There is currently an exponential increase in poaching of white rhinos (Ceratotherium simum simum) and black rhinos (Diceros bicornis) throughout their range on the continent of Africa. The country of South Africa contains 74 per cent of the world’s remaining rhino population, which is currently estimated at 18,900 white rhino and 2,040 black rhino. The white rhino was previously classified as Near Threatened (2011) and black rhino Critically Endangered (2012) by the IUCN. However, in the last six years 2,650 rhino have been poached in South Africa, with 1,116 deaths in 2014 alone; an average of three individuals per day. It is estimated that at the current rates of poaching, rhinos in South Africa may be extinct within the next 10-20 years. Poaching is predominately driven by illegal trade of rhino horn in Southeast Asia, where the black market value of rhino horn is reported to be worth more than gold.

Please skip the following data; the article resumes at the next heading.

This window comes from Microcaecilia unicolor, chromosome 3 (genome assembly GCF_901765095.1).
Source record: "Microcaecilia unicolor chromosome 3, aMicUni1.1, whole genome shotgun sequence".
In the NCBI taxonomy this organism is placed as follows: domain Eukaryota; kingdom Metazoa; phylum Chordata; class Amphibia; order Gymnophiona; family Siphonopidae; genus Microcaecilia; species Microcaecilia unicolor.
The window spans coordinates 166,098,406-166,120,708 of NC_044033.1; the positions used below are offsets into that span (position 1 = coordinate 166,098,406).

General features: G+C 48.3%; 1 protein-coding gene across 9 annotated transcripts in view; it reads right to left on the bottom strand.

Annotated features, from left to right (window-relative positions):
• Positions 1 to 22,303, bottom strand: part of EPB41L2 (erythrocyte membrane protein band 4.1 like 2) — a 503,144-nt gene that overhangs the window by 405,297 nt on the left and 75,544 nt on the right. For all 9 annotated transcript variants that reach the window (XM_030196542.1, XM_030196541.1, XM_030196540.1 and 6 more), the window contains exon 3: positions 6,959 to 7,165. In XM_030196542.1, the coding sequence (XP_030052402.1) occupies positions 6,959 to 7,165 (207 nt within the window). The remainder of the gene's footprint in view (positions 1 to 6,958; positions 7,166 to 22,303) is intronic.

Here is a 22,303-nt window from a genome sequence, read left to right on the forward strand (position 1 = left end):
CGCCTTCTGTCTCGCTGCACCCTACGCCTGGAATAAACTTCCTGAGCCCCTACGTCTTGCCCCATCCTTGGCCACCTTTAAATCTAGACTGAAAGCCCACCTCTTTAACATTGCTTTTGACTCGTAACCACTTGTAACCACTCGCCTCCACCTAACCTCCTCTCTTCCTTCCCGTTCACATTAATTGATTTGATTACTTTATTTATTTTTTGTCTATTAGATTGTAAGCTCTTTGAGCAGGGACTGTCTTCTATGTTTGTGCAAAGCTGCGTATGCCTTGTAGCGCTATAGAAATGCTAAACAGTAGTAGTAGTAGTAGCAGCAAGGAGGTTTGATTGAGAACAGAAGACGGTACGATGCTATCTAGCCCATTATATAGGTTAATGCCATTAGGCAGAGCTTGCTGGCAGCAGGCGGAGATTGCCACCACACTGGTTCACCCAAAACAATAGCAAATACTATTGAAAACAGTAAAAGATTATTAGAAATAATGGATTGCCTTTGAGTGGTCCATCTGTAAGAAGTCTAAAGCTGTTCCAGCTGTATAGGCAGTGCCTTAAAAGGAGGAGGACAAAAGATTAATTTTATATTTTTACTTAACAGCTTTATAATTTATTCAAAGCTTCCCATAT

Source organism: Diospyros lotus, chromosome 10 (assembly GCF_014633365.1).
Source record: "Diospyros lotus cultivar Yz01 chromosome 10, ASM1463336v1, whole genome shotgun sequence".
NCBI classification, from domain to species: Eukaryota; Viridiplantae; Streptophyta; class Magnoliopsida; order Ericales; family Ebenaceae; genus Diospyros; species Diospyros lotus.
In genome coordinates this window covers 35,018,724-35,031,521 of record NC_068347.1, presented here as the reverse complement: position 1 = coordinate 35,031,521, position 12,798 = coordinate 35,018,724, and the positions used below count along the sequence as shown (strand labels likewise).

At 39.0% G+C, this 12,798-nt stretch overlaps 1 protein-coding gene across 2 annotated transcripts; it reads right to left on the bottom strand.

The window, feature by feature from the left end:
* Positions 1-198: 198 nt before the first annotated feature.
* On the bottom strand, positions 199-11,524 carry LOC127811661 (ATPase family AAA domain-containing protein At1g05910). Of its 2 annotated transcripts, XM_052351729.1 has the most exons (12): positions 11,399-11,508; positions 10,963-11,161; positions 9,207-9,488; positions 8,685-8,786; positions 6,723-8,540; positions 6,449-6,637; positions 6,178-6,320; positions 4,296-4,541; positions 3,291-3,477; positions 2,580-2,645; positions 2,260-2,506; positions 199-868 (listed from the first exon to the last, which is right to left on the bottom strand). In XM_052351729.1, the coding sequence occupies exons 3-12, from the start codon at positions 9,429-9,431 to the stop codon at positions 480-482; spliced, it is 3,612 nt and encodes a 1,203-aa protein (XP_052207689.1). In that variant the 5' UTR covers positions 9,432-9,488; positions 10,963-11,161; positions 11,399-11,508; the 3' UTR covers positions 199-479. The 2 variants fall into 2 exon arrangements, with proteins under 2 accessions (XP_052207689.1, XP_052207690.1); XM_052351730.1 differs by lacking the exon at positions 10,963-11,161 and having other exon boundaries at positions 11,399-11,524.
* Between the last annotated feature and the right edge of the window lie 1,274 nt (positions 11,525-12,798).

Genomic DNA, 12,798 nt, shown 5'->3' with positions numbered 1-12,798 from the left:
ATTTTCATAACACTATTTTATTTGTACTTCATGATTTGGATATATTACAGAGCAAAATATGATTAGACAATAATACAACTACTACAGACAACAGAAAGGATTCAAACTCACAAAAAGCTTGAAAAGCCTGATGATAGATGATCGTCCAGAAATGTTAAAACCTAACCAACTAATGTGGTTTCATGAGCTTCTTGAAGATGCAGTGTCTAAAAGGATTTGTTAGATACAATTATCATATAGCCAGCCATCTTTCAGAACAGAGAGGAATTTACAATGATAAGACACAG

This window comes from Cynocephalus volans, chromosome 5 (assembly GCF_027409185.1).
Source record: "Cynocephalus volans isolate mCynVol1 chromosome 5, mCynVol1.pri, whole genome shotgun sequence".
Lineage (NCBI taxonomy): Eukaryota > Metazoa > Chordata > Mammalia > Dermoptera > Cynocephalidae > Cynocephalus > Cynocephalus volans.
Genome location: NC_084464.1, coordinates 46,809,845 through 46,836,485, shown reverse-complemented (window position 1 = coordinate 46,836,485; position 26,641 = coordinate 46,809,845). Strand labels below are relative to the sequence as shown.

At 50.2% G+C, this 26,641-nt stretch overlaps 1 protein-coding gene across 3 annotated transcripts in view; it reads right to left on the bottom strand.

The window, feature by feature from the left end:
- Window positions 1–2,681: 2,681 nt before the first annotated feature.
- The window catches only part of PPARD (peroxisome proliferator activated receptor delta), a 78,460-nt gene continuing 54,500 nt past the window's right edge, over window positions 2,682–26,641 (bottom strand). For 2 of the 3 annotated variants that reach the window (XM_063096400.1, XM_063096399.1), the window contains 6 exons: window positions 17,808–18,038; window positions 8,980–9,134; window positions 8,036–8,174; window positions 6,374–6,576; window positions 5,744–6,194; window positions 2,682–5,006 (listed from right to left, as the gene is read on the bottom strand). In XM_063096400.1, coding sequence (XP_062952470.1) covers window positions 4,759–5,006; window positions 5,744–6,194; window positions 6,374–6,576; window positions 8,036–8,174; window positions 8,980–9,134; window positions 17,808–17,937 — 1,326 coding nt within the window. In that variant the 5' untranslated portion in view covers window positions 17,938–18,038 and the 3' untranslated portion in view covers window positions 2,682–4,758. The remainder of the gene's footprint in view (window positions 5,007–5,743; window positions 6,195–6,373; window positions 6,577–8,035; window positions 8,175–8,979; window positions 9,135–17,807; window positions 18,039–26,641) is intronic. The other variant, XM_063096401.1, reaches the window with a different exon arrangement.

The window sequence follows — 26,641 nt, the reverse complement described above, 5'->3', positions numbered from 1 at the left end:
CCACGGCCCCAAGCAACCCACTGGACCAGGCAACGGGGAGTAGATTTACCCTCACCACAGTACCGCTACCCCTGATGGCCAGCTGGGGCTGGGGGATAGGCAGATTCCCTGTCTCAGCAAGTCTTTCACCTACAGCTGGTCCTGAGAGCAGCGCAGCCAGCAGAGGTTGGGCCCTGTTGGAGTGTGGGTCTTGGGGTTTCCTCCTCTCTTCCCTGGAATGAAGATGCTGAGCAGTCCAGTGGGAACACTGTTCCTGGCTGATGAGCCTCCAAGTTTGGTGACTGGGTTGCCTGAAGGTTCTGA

While the value of rhino horn has been well documented, little is understood about rhinos’ environmental value and how these animals impact the ecosystems in which they function. Rhinos are believed to play an important role as 'ecosystem engineers', influencing the landscape in ways that promote a unique assemblage of species of plants and other animals that may not exist without their continued presence in these systems. Yet, we have little understanding of their specific impact on the environment.
This will be the first study in South Africa to look at the ecosystem services of rhinos and the impact of management on rhino behaviour – information that will help to further protect these animals. The results will highlight how rhinos support biodiversity within their ecosystem and will be shared with rhino owners and park managers to create effective large-scale policies that help reduce the risk of poaching. The study is sponsored by the Earthwatch Institute and the Lounsbury Foundation.